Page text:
|DjVu: a Compression Technique and Software Platform for Publishing Scanned Documents, Digital Documents and High-Resolution Images on the Web.|
Despite the growing importance of the Internet, much of the knowledge,
culture, and educational material in existence today is still available
only in paper form. Bringing this wealth of information into the
digital realm in a form that is faithful to the original, easily
accessible, and searchable, is an essential step towards making
the Internet the World's Universal Library.
DjVu (pronounced "deja vu") is a compression technique, a file format,
and a delivery platform that is specifically designed to enable the
creation of digital libraries of printed material, either scanned
from paper or digitally produced. For scanned document, DjVu file
sizes are typically 3 to 10 times smaller than TIFF or PDF in
black and white, and 5 to 10 times smaller than JPEG in color.
A typical page from a book, magazine, or ancient document scanned in
color at 300dpi contains on the order of 8 million pixels, and occupies
24MB uncompressed. Traditional compression techniques such as JPEG are
notoriously inefficient on several counts:
- typical JPEG file sizes for a page are between 400KB and 2MB
at best, which is totally impractical for remote access.
- sharp edges (such as character outlines) are the cause of
numerous wasted bits and/or unpleasant ringing artifacts.
- such large images are very slow to render, require a very large
memory buffer for the decompressed image in the client, and are
not easily zoomable or panable with current web browsers.
- the text is not normally separated from the image, and therefore
cannot be OCRed, indexed, or searched.
- no provision is made for multipage documents, unless one encapsulates
the images into a container format such as PDF, thereby adding
additional layers of inefficiency.
The DjVu system aleviates these problems and can handle bitonal
documents, low-color (palettized) images, continuous-tone images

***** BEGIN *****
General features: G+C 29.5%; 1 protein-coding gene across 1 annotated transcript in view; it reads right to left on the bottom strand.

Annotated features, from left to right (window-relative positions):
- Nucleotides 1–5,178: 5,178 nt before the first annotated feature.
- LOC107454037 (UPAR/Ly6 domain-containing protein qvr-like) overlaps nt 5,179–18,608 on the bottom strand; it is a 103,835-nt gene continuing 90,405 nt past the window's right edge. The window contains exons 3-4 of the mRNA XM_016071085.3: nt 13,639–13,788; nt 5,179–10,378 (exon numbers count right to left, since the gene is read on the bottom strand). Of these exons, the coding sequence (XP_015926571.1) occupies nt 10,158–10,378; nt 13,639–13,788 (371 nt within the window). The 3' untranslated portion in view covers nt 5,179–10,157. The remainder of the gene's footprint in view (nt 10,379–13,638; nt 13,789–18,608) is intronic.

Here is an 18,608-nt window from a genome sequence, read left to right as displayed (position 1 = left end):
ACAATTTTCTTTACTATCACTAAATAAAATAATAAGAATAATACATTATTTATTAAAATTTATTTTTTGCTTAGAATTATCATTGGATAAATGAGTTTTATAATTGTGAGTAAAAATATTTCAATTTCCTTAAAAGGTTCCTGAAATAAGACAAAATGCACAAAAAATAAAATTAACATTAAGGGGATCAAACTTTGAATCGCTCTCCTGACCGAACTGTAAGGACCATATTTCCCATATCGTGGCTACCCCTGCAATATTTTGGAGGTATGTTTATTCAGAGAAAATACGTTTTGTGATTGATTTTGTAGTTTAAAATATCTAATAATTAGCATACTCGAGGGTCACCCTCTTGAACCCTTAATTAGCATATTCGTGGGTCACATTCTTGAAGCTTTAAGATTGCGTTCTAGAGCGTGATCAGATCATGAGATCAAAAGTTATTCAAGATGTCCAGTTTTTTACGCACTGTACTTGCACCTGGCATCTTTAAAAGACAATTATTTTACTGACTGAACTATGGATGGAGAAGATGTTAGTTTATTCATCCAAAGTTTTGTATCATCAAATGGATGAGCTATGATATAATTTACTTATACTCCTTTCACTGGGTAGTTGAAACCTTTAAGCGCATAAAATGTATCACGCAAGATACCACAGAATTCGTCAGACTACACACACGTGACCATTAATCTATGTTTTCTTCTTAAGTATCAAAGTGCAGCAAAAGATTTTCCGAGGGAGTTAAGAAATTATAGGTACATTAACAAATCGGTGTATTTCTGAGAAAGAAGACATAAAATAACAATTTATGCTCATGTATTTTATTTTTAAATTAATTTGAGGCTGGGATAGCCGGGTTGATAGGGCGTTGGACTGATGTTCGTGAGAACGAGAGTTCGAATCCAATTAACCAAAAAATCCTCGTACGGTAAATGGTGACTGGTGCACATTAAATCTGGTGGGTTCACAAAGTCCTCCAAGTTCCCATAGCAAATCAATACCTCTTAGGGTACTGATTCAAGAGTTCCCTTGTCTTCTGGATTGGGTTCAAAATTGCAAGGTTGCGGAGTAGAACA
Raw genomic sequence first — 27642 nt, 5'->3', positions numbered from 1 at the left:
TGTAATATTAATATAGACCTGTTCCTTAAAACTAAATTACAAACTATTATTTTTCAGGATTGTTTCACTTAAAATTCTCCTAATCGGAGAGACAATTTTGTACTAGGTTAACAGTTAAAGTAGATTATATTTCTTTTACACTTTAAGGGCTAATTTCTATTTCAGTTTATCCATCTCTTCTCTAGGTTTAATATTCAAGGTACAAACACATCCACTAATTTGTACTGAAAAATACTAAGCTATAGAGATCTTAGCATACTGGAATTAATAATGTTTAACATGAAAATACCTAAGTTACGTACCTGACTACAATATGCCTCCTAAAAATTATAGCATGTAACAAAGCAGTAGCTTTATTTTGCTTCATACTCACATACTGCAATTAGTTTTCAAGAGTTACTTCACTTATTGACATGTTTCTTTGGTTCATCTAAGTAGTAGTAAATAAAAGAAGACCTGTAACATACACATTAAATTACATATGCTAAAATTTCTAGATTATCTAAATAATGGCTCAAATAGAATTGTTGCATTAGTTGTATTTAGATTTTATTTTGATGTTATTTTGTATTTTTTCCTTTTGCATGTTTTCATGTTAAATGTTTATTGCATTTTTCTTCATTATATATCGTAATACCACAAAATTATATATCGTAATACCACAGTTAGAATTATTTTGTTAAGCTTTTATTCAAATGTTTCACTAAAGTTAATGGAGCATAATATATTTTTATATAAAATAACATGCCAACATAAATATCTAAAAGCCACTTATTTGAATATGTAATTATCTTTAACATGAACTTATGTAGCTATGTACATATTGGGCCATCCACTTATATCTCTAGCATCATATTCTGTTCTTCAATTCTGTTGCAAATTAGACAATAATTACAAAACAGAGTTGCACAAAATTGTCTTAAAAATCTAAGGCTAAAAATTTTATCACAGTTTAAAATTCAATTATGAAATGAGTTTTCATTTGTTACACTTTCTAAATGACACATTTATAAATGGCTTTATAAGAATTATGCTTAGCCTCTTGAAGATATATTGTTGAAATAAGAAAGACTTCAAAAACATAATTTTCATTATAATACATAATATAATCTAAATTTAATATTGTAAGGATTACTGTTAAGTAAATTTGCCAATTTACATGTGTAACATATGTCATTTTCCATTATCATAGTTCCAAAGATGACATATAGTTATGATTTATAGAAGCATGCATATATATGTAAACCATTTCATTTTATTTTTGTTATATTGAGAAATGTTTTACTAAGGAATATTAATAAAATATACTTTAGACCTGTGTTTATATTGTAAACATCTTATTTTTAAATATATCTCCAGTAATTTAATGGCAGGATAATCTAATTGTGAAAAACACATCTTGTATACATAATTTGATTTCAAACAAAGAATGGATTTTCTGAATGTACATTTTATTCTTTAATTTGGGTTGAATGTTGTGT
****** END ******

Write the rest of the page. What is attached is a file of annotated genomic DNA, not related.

(photos, etc...), scanned documents in color or greyscale, as well
as digitally produced documents (e.g. in PostScript or PDF).
Bitonal documents are encoded with a technique dubbed JB2, which
builds a compressed library of repeating shapes in the document
(such as characters), and codes the locations where they appear on
each page. Low-color images are compressed much the same way, with
the addition of a color palette, and a color index for each shape.
Continuous-tone images are compressed with a progressive
wavelet-based method dubbed IW44 that is on par with JPEG2000 in
terms of signal to noise ratio, but whose decoder/renderer is very
memory efficient and optimized for speed (3 times faster than the
fastest JPEG-2000 mode). The coders back-ends make extensive use
of a new binary adaptive arithmetic coder called the Z-coder.
Scanned color documents are decomposed into a foreground plane and a
background plane. The foreground plane contains the text and the line
drawings compressed as a bitonal or low-color image at maximum
resolution (using JB2), thereby preserving the sharpness and
readability of the text. The background plane contains the pictures
and paper textures compressed at reduced resolution with IW44. Areas
of the background covered by foreground components are smoothly
interpolated so as to minimize their coding cost. The
foreground/background segmenter first detects objects that are sharply
contrasted with their surroundings, and then classifies them into the
foreground or the background planes using several criteria, such as
their color uniformity, their geometry, and an estimate of their
Digitally produced PDF or PostScript documents are turned into a list
of low-level drawing commands using the popular tool GhostScript.
This list is then translated into a list of non-overlapping shapes
which are subsequently classified into the foreground or the
background layer using a number of shape-based heuristics. The
layers are then compressed as with scanned documents.
Bitonal documents in DjVu typically occupy 5 to 30KB per page at